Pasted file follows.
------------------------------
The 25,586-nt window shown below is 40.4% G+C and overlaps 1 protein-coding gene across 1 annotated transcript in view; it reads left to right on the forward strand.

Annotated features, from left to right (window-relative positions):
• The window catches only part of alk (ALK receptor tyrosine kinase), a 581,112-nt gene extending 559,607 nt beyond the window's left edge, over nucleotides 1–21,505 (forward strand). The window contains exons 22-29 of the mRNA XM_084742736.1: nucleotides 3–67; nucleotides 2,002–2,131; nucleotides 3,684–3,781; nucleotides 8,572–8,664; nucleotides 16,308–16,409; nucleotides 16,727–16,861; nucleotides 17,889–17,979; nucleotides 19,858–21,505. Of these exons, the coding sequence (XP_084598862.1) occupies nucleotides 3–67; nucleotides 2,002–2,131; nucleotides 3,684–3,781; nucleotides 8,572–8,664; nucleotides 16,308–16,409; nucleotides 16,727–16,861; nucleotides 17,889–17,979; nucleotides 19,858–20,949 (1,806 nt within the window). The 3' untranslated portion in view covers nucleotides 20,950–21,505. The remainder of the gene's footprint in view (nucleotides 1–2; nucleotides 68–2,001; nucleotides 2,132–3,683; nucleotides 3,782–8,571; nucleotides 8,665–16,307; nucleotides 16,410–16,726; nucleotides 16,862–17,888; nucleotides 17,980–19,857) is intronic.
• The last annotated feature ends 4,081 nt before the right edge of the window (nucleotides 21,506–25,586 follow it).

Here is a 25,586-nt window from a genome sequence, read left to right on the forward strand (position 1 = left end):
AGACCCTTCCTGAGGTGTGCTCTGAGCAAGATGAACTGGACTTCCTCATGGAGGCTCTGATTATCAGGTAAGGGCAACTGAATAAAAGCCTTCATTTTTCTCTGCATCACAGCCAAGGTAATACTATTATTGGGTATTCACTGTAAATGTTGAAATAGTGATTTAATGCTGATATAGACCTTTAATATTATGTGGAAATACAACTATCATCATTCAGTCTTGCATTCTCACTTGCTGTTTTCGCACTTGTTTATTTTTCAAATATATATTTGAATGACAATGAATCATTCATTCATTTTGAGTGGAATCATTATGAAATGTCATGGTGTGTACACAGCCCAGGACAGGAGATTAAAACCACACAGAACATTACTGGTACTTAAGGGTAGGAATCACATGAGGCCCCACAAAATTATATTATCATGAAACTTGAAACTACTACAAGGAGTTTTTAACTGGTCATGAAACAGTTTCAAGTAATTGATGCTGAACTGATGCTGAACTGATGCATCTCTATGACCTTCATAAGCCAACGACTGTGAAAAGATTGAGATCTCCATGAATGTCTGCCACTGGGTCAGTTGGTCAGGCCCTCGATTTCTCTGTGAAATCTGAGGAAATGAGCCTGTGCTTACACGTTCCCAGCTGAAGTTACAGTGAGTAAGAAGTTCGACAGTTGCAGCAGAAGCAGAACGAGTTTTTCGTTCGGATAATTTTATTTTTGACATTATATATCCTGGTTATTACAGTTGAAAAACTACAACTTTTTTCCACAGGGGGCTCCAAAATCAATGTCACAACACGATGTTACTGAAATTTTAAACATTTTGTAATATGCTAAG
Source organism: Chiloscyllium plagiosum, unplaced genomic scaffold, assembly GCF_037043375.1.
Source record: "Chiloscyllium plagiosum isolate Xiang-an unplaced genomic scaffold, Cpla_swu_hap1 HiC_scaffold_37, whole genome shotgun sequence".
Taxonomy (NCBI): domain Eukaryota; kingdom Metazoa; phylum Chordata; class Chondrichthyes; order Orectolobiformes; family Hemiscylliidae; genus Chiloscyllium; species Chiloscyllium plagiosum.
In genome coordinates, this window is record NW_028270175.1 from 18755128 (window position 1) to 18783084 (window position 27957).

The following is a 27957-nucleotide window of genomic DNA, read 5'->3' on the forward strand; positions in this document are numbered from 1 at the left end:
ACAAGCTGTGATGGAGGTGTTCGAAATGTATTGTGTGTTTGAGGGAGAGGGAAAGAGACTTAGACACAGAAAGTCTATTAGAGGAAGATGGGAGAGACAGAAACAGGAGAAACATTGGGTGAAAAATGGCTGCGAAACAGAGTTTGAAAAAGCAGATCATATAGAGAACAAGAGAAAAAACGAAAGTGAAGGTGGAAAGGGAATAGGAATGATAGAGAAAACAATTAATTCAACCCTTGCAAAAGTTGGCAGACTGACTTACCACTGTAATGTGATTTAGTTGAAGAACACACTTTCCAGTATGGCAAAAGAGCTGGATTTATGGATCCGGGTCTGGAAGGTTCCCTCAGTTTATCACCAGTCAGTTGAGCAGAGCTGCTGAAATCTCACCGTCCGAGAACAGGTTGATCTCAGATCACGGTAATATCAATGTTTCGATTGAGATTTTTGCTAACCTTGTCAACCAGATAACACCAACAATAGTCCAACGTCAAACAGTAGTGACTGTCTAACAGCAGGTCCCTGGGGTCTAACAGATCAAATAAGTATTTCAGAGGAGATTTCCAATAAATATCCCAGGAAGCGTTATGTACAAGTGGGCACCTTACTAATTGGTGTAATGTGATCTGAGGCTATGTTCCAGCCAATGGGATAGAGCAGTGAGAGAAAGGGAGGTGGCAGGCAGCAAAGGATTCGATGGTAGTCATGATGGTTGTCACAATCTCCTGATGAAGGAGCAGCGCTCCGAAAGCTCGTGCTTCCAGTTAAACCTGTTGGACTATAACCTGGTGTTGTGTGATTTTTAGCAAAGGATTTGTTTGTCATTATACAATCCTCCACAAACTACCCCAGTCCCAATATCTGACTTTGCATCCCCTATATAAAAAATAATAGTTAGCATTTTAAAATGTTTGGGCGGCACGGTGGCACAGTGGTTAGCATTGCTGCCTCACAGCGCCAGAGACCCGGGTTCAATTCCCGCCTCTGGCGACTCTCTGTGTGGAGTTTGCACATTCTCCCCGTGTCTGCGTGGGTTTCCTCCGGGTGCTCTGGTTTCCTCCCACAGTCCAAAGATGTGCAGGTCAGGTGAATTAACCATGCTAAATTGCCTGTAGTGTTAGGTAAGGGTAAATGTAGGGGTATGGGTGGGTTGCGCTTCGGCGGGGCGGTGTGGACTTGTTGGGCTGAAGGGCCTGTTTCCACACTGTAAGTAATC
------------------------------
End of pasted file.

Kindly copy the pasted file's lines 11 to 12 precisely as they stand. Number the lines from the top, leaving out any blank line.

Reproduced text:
The following is a 27957-nucleotide window of genomic DNA, read 5'->3' on the forward strand; positions in this document are numbered from 1 at the left end:
ACAAGCTGTGATGGAGGTGTTCGAAATGTATTGTGTGTTTGAGGGAGAGGGAAAGAGACTTAGACACAGAAAGTCTATTAGAGGAAGATGGGAGAGACAGAAACAGGAGAAACATTGGGTGAAAAATGGCTGCGAAACAGAGTTTGAAAAAGCAGATCATATAGAGAACAAGAGAAAAAACGAAAGTGAAGGTGGAAAGGGAATAGGAATGATAGAGAAAACAATTAATTCAACCCTTGCAAAAGTTGGCAGACTGACTTACCACTGTAATGTGATTTAGTTGAAGAACACACTTTCCAGTATGGCAAAAGAGCTGGATTTATGGATCCGGGTCTGGAAGGTTCCCTCAGTTTATCACCAGTCAGTTGAGCAGAGCTGCTGAAATCTCACCGTCCGAGAACAGGTTGATCTCAGATCACGGTAATATCAATGTTTCGATTGAGATTTTTGCTAACCTTGTCAACCAGATAACACCAACAATAGTCCAACGTCAAACAGTAGTGACTGTCTAACAGCAGGTCCCTGGGGTCTAACAGATCAAATAAGTATTTCAGAGGAGATTTCCAATAAATATCCCAGGAAGCGTTATGTACAAGTGGGCACCTTACTAATTGGTGTAATGTGATCTGAGGCTATGTTCCAGCCAATGGGATAGAGCAGTGAGAGAAAGGGAGGTGGCAGGCAGCAAAGGATTCGATGGTAGTCATGATGGTTGTCACAATCTCCTGATGAAGGAGCAGCGCTCCGAAAGCTCGTGCTTCCAGTTAAACCTGTTGGACTATAACCTGGTGTTGTGTGATTTTTAGCAAAGGATTTGTTTGTCATTATACAATCCTCCACAAACTACCCCAGTCCCAATATCTGACTTTGCATCCCCTATATAAAAAATAATAGTTAGCATTTTAAAATGTTTGGGCGGCACGGTGGCACAGTGGTTAGCATTGCTGCCTCACAGCGCCAGAGACCCGGGTTCAATTCCCGCCTCTGGCGACTCTCTGTGTGGAGTTTGCACATTCTCCCCGTGTCTGCGTGGGTTTCCTCCGGGTGCTCTGGTTTCCTCCCACAGTCCAAAGATGTGCAGGTCAGGTGAATTAACCATGCTAAATTGCCTGTAGTGTTAGGTAAGGGTAAATGTAGGGGTATGGGTGGGTTGCGCTTCGGCGGGGCGGTGTGGACTTGTTGGGCTGAAGGGCCTGTTTCCACACTGTAAGTAATC